Contempt of court, or simply “contempt,” is the act of willfully ignoring the court’s direction. A person can be held in either criminal or civil contempt for violating court order. Generally speaking, family law cases result in civil contempt. If you have a court order that you can’t comply with, or, if you have a court order that’s not being complied with, it’s in your best interest to consult The Law Office of Lydia J. Sartain.
In order to hold a person in contempt, the court must find that there has been a willful refusal to comply with the court’s order. In family law cases, some of the most common instances where contempt is either found or alleged are the following:
Failure to pay child support or alimony is generally the most common form of contempt found in family law cases. However, if you find yourself unable to make your child support or alimony payments, there are ways to handle the situation such that you do not incur fines and other penalties.
Divorce is the most common family law matter we encounter. We help our clients understand their options and show them that this process doesn’t have to be painful or prohibitively expensive.
Mediation is one way of resolving your case amicably and without the unpredictability and cost of going to court. Lydia is an expert mediator, so whether she’s mediating your case with your attorney or representing you, your case is in good hands.
Child custody matters encompass legal and physical custody. Legal custody involves each parent’s right to make major decisions regarding a child’s welfare. Physical custody involves how much time a child will spend with each parent. We work closely with you and your family to determine what is in your child’s best interest.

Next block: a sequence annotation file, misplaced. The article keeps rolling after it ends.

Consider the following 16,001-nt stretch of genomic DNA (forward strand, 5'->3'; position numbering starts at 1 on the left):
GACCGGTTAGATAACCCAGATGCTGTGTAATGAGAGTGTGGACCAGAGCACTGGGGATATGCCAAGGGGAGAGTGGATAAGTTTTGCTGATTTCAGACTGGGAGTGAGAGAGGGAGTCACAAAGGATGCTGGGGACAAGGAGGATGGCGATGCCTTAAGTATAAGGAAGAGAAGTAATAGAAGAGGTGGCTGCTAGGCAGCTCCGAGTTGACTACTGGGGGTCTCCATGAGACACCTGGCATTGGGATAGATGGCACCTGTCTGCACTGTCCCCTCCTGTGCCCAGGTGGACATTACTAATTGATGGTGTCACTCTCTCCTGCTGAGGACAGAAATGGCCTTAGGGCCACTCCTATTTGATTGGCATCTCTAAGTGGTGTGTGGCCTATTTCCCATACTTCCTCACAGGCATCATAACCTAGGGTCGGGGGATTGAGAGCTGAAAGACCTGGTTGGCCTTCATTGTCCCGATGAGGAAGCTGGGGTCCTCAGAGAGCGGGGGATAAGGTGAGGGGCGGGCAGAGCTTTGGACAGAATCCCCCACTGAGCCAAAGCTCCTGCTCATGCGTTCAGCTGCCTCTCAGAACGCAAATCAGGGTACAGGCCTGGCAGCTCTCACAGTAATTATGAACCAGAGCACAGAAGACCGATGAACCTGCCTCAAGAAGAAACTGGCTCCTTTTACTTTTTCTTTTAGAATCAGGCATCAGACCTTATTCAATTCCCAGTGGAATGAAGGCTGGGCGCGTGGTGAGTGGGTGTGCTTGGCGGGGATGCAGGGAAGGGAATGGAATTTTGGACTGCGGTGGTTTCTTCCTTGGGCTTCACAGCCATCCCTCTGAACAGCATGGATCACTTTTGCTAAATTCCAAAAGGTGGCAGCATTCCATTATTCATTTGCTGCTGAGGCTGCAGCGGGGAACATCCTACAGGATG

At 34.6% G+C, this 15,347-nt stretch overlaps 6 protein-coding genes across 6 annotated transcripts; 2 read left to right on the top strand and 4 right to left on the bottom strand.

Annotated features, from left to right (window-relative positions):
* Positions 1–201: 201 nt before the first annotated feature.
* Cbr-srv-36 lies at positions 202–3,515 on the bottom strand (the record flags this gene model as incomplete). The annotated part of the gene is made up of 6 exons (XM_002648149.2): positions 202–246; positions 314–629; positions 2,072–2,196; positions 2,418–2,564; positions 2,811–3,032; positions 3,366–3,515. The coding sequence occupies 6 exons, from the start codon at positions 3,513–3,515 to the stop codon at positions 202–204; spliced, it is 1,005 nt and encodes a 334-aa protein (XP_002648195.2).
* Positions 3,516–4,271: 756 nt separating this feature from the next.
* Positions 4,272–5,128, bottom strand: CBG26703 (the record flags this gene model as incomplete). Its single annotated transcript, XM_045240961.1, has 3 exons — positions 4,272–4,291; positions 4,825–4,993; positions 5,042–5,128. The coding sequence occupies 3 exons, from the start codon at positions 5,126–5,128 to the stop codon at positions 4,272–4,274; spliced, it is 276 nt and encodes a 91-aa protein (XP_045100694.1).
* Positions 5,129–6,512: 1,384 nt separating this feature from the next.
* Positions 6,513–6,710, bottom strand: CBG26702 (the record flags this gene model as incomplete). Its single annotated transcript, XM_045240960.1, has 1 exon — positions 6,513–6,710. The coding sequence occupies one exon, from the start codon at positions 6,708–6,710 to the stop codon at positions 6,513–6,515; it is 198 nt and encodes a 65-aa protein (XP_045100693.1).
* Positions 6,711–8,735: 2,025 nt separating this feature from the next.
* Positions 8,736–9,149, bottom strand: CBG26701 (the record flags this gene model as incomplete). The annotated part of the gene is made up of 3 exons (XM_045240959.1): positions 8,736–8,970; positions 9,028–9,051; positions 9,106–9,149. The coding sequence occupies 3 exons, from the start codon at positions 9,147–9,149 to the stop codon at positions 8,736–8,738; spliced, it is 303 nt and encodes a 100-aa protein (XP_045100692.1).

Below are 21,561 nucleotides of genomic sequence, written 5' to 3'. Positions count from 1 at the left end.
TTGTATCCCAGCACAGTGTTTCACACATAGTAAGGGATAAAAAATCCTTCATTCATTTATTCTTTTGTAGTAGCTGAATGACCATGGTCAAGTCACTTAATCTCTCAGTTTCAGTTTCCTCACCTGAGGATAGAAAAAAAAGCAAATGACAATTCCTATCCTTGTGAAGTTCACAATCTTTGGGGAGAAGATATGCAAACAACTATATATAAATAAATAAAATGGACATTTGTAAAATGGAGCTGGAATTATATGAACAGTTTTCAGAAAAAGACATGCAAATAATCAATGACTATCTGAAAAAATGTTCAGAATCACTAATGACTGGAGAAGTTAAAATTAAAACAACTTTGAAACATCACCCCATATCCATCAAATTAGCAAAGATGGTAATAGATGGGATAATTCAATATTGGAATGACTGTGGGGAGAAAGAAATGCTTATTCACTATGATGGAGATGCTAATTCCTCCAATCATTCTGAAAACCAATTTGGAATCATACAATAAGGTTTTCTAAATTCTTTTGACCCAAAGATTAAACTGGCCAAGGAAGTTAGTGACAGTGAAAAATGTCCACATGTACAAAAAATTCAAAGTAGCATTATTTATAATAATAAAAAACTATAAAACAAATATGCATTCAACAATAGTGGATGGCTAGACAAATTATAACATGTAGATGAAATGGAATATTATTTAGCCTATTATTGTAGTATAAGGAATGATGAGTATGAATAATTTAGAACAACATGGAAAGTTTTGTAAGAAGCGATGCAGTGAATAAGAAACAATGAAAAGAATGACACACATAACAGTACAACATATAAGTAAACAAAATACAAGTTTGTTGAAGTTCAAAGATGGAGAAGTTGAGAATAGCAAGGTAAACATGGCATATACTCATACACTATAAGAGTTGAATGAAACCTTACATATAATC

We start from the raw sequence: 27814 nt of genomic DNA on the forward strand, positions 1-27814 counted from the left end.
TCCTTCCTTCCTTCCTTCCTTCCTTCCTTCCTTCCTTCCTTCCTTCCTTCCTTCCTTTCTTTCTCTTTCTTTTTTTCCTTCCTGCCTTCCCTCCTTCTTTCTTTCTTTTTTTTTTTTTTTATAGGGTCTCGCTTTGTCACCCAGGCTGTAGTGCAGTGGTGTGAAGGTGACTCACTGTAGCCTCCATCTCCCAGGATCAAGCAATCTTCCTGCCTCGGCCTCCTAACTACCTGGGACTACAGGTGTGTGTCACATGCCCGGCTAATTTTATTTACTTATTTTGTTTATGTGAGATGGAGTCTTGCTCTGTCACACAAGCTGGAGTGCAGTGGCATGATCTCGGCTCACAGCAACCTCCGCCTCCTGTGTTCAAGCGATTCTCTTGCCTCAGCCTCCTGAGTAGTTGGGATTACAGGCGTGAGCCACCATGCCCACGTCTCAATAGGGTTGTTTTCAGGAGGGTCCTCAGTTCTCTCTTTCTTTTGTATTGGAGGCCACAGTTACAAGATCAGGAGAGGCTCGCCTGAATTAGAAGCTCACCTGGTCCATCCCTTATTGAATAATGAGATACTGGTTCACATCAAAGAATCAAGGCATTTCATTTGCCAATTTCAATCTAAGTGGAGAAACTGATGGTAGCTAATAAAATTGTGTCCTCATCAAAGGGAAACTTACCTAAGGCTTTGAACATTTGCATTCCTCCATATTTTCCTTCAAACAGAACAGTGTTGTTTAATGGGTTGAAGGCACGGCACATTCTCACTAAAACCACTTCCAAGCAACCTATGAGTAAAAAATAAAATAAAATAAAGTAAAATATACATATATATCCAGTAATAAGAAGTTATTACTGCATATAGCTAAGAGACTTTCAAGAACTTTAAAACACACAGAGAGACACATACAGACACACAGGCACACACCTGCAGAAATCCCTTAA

In Georgia, child support is calculated by taking into account a child’s needs and a party’s ability to pay. Though it sounds straightforward, the process becomes more complex when you factor in insurance, child care, education, and so forth. We work to ensure the best possible outcome for you and your family.
Modification of child support or parenting plans often occurs as children age. It’s important to have excellent representation by your side in cases where either you or your ex-spouse are in contempt of an agreement, whether willfully or due to circumstances beyond your control.
A Temporary Protective Order (TPO) is what most people refer to as a restraining order. A TPO is a formal court order that may be granted to a person to protect them, and their children, from the real or perceived threat of physical violence, harassment or other harm.
Alimony, or spousal support, may be awarded based either on an agreement between the couple or a decision by the court itself. This is separate from the division of marital property and is decided on a case-by-case basis.
Georgia divorce laws give both spouses an equitable interest in all property acquired during the couple’s marriage. The general rule is that all property acquired during the course of the marriage, regardless of title, is marital property and subject to equitable division.
A prenuptial agreement is signed before two people are married and a postnuptial agreement is signed after. They often address factors like spousal support, asset division, and retirement benefits. If you have questions about either, it’s crucial to discuss them with an attorney who can explain your rights and your options.
It’s natural to have questions about this process and what it means for you and your family. Please don’t hesitate to reach out to our offices and set up a free consultation. We look forward to speaking with you and providing some peace of mind.